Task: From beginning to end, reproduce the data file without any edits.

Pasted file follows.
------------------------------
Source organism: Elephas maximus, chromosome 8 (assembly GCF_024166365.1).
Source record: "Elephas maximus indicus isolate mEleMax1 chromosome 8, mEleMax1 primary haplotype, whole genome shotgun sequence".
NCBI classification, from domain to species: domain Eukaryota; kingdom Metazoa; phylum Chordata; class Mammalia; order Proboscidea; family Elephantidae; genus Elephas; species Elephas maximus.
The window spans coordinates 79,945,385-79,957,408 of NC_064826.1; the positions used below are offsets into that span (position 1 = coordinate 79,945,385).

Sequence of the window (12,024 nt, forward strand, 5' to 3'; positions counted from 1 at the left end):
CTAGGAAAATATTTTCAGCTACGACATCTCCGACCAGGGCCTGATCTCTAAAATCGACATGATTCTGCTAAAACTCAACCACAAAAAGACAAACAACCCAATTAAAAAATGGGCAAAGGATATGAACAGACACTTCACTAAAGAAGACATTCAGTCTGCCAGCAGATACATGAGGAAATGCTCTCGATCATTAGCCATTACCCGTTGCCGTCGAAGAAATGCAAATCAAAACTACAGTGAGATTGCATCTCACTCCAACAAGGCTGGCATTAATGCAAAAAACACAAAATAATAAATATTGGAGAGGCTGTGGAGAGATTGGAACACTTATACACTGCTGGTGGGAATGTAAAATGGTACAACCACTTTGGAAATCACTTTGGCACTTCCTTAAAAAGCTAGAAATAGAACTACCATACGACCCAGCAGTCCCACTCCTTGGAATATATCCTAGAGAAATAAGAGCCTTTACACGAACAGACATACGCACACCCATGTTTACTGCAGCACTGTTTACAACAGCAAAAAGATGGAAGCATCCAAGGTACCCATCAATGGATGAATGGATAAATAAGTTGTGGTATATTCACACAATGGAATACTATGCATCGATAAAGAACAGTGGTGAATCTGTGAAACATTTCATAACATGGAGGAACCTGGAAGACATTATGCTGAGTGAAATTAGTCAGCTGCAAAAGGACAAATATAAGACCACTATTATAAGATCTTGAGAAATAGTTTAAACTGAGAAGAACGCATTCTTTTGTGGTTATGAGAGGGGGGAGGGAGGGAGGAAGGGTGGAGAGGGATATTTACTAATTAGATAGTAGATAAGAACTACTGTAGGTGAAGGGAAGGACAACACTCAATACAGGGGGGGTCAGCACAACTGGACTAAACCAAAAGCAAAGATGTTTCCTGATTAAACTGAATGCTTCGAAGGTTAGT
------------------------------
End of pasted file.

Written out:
Source organism: Elephas maximus, chromosome 8 (assembly GCF_024166365.1).
Source record: "Elephas maximus indicus isolate mEleMax1 chromosome 8, mEleMax1 primary haplotype, whole genome shotgun sequence".
NCBI classification, from domain to species: domain Eukaryota; kingdom Metazoa; phylum Chordata; class Mammalia; order Proboscidea; family Elephantidae; genus Elephas; species Elephas maximus.
The window spans coordinates 79,945,385-79,957,408 of NC_064826.1; the positions used below are offsets into that span (position 1 = coordinate 79,945,385).

Sequence of the window (12,024 nt, forward strand, 5' to 3'; positions counted from 1 at the left end):
CTAGGAAAATATTTTCAGCTACGACATCTCCGACCAGGGCCTGATCTCTAAAATCGACATGATTCTGCTAAAACTCAACCACAAAAAGACAAACAACCCAATTAAAAAATGGGCAAAGGATATGAACAGACACTTCACTAAAGAAGACATTCAGTCTGCCAGCAGATACATGAGGAAATGCTCTCGATCATTAGCCATTACCCGTTGCCGTCGAAGAAATGCAAATCAAAACTACAGTGAGATTGCATCTCACTCCAACAAGGCTGGCATTAATGCAAAAAACACAAAATAATAAATATTGGAGAGGCTGTGGAGAGATTGGAACACTTATACACTGCTGGTGGGAATGTAAAATGGTACAACCACTTTGGAAATCACTTTGGCACTTCCTTAAAAAGCTAGAAATAGAACTACCATACGACCCAGCAGTCCCACTCCTTGGAATATATCCTAGAGAAATAAGAGCCTTTACACGAACAGACATACGCACACCCATGTTTACTGCAGCACTGTTTACAACAGCAAAAAGATGGAAGCATCCAAGGTACCCATCAATGGATGAATGGATAAATAAGTTGTGGTATATTCACACAATGGAATACTATGCATCGATAAAGAACAGTGGTGAATCTGTGAAACATTTCATAACATGGAGGAACCTGGAAGACATTATGCTGAGTGAAATTAGTCAGCTGCAAAAGGACAAATATAAGACCACTATTATAAGATCTTGAGAAATAGTTTAAACTGAGAAGAACGCATTCTTTTGTGGTTATGAGAGGGGGGAGGGAGGGAGGAAGGGTGGAGAGGGATATTTACTAATTAGATAGTAGATAAGAACTACTGTAGGTGAAGGGAAGGACAACACTCAATACAGGGGGGGTCAGCACAACTGGACTAAACCAAAAGCAAAGATGTTTCCTGATTAAACTGAATGCTTCGAAGGTTAGT